The Campus Center dining hall at Otterbein University overlooks a large grassy mall on its northern side. Ever since my freshman year there, I’ve gazed out at that area and wondered why it was sunken. It held standing water after a rainstorm although the lay of that piece of land has had an adjustment in recent years which improved the drainage. A couple years ago while searching old microfilm issues of the Westerville Public Opinion for a project, I wondered no more. The answer was on the front page of the May 29, 1919, issue. And recently, while scanning old issues of the student newspaper Tan and Cardinal for the Otterbein Digital Commons, a similar article was published. So this blog is a combination of discoveries ranging from surprise luck to a sad jolt to an entertaining reflection on life by a humble millionaire…3 different stories that, surprisingly, all tie together.
The discovery of the construction year of a house a century or more old is pretty much reduced to luck when (1) street numbers have not been assigned which means a city directory, if there is one, is of little use, (2) there is no blurb in the local newspaper announcing so and so is building a new house, and (3) the county auditor’s records only go back to 1920. Such was the case with the house that is the subject of this blog.
Architects Joseph Warren Yost and Frank Lucius Packard formed a partnership in 1892 that lasted until 1899 when Yost relocated to New York City. At some point during that span (and very fortunately for historians), they published a promotional portfolio of their collective designs. Only three copies are known to exist, and they are housed at Columbia University, Kenyon College, and the Ohio History Connection. In the portfolio is a design for “Prof. W. J. Zuck”…Westerville O.”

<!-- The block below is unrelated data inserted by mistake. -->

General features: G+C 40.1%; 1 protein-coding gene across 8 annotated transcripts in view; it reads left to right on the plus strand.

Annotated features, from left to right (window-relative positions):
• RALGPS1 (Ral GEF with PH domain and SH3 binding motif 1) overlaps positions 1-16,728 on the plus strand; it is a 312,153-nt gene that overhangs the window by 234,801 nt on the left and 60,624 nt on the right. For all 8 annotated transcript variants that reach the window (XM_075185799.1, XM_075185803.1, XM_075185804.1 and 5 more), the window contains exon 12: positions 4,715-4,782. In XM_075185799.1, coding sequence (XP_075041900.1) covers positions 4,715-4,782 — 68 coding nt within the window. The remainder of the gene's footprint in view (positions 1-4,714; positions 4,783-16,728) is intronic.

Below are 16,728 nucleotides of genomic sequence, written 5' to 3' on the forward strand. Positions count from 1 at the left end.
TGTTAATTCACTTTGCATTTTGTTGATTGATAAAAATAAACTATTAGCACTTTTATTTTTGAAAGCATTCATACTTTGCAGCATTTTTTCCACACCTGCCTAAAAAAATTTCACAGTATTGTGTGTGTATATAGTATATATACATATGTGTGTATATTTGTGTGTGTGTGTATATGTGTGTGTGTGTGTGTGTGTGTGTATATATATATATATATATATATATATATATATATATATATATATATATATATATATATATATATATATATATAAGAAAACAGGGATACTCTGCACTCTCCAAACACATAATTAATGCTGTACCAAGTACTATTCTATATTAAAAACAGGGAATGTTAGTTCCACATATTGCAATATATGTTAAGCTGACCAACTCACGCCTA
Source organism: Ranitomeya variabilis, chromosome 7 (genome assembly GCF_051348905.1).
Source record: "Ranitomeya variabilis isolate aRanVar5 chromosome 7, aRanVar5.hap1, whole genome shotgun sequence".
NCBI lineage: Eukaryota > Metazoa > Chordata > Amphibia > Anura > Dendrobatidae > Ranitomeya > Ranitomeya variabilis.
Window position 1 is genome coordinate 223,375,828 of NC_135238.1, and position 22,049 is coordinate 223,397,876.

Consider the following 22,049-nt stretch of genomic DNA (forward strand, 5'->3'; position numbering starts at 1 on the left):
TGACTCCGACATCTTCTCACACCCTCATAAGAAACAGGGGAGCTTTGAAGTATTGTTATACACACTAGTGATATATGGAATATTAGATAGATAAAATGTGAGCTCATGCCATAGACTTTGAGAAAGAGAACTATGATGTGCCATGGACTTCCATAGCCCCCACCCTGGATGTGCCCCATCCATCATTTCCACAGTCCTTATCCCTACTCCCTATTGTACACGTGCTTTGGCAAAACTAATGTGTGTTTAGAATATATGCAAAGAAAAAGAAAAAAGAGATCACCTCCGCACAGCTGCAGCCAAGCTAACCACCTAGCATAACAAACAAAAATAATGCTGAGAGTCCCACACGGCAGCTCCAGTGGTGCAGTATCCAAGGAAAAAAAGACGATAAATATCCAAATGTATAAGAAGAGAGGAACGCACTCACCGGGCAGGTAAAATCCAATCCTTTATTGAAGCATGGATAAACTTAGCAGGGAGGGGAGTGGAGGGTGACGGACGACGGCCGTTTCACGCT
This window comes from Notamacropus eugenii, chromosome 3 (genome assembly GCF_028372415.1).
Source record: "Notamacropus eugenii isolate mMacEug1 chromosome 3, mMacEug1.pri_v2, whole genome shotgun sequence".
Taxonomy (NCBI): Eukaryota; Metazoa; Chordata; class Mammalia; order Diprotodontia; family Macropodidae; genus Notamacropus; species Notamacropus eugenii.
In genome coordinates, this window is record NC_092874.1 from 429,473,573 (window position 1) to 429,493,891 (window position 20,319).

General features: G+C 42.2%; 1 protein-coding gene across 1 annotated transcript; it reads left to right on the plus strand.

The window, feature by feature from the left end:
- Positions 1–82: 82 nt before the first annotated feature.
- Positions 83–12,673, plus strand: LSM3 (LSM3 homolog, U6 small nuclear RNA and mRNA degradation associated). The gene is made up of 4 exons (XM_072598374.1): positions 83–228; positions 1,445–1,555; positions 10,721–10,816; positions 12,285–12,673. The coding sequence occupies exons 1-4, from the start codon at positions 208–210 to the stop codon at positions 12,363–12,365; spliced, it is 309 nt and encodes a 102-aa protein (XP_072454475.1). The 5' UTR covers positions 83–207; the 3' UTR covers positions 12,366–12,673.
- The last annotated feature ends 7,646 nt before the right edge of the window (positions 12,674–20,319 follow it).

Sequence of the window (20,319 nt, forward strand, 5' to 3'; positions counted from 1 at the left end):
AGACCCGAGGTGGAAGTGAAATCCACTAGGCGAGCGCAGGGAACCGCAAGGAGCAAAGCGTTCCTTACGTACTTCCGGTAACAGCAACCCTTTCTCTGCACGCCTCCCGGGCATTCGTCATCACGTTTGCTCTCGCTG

William Johnston Zuck, Otterbein University Class of 1878, taught English at his alma mater from 1884 to 1903 and also served an additional role as secretary-treasurer of the institution. As described in my blog Architects Joseph Yost and Frank Packard: Westerville Legacy (linked below), their Westerville work included several projects during the 1890’s. Among them were the redesign of Philomathean Hall at Otterbein, construction of the Christian Association Building at Otterbein, and construction of Vine Street School of which Zuck was chairman of the building’s dedication ceremony (Public Opinion 3/19/1896). Professor Zuck, as Otterbein secretary-treasurer and as secretary of the Westerville Board of Education, would have had a business association with the firm. Thus their selection as the architects of his house is a natural.
As described in my blog Otterbein student achieves highest score and becomes Westerville’s first mail carrier in 1912. (linked below), houses and buildings in town had no address numbers assigned until late in 1912. While I found a number of articles in the Public Opinion about people building new homes in the early 20th century, only a couple issues of the newspaper exist that were published earlier than that. The photo archives of the Westerville History Center & Museum at the Westerville Public Library include a house at 98 West Home Street that is described as having been built circa 1900, designed by Frank Packard, and owned by Frederick N. and Emma B. Thomas. Could this actually be the Zuck house, but sold to a later owner?